Chris Howell didn’t know the Internet was hooked on him earlier this week. By the time he became the latest college football player to reach viral levels on social media platforms, he was fast asleep. When she woke up Tuesday morning, her phone was flooded with calls and messages from more than 100 friends and family members. The only surprise was that the college football universe noticed the 17-year-old left-handed true freshman quarterback at Long Island University.
Everyone who knows Howell and has seen him play knows how unique his game is. Long Island turned to Howell to find a spark on the road against a Power 5 opponent and made him the starter for Saturday’s 30-7 loss at Baylor. With 1:20 left in the second quarter, Howell introduced his unorthodox delivery to ESPN viewers when, with two defensive linemen closing in on him, he ripped off a 35-yard pass down the Long Island sideline.
Long Island QB Chris Howell has the most throwing moves I’ve ever seen pic.twitter.com/zardDbNeRr
— Colton Denning (@Dubsco) September 18, 2023
The commentators were so enthralled by the throw that their voices cracked. Nobody in America throws like Chris Howell. The pass looks half sidearm sling, half underhanded spiral. If you watch the throw in slow motion, Howell drops the ball very low near his left knee. When the throw was shared with a wider online audience on Monday afternoon, sports fans were amazed, stunned and curious as to how he was doing it.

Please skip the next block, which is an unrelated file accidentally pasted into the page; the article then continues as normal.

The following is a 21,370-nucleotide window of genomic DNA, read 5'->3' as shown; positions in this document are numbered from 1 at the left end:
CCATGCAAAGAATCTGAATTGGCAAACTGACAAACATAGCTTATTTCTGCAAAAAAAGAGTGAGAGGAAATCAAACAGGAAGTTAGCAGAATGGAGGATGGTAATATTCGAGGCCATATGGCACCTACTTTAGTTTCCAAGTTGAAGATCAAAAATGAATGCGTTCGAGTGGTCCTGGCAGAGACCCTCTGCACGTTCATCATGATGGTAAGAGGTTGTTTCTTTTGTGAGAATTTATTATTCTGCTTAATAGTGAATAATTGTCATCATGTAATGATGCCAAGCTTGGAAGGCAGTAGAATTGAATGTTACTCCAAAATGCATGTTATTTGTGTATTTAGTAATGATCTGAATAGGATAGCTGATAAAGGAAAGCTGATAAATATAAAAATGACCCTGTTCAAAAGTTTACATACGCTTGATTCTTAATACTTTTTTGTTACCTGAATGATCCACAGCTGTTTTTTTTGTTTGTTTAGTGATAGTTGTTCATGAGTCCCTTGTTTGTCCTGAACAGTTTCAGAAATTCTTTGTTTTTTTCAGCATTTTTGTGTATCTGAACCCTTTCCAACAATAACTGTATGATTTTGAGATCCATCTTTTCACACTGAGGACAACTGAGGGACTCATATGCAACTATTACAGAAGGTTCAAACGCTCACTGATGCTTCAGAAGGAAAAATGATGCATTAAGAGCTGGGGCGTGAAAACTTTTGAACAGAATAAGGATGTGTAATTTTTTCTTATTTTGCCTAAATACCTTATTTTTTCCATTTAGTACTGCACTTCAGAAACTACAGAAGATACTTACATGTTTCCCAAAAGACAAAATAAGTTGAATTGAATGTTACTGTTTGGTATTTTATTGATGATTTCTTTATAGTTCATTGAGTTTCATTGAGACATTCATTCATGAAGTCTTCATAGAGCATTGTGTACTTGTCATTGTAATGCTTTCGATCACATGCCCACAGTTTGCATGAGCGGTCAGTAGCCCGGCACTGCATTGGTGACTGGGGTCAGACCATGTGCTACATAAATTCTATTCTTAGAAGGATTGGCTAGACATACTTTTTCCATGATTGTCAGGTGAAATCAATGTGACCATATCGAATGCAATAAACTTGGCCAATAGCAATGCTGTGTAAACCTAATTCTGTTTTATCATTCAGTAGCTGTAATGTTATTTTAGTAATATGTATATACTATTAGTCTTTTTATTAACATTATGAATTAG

“It’s funny because I’ve heard it my whole life, so I’m not mad or anything,” Howell said this week.
There have been eight true freshman quarterbacks who have started games involving an FBS team this college football season, and at 17, Howell is the youngest. He will be 18 in late October.
At a position that requires perfection on every snap, Howell has found a way to make his unusual throwing motion work. When he was younger, he wanted to play with his older brother, Long Island junior defensive back Jorden Bennett, but they always used a regulation-sized football. Howell found the best way for him to throw spirals was to hold the ball underhand.
“It’s just a boy thing — if my brother can do it, I can do it,” said their mother, Lisa Howell. “That’s the only way I can describe it. You know how sibling rivalry goes. He doesn’t want his brother to do anything he can’t do.”
Now 6-foot-1 and 190 pounds, Howell has worked with several coaches over the years who themselves were initially baffled by his ability to have a strong, accurate arm with a low release point. As Howell says, it doesn’t feel strange to him when he goes back and reads. It only confuses those who know the intricacies of the quarterback position.
“It probably looks weird to outsiders looking in,” he said.
Bruce Eugene first saw Howell throw when he was 13 years old. His reaction was pretty much the same as every football fan on the Internet earlier this week: “Oh my God, that was a low delivery!” Eugene eventually coached Howell in 7-on-7 tournaments and became his offensive coordinator at Canarsie High in Brooklyn. Eugene, a former Grambling quarterback, tried to tweak the throwing motion, tried to shorten the release, but Howell would always go back to his unique motion and make it look better than the alternative.
“I used to call him slow-motion. Chris when he dropped back he was so cool, just nonchalant,” said Eugene. “I always preach to Chris to have a sense of urgency.”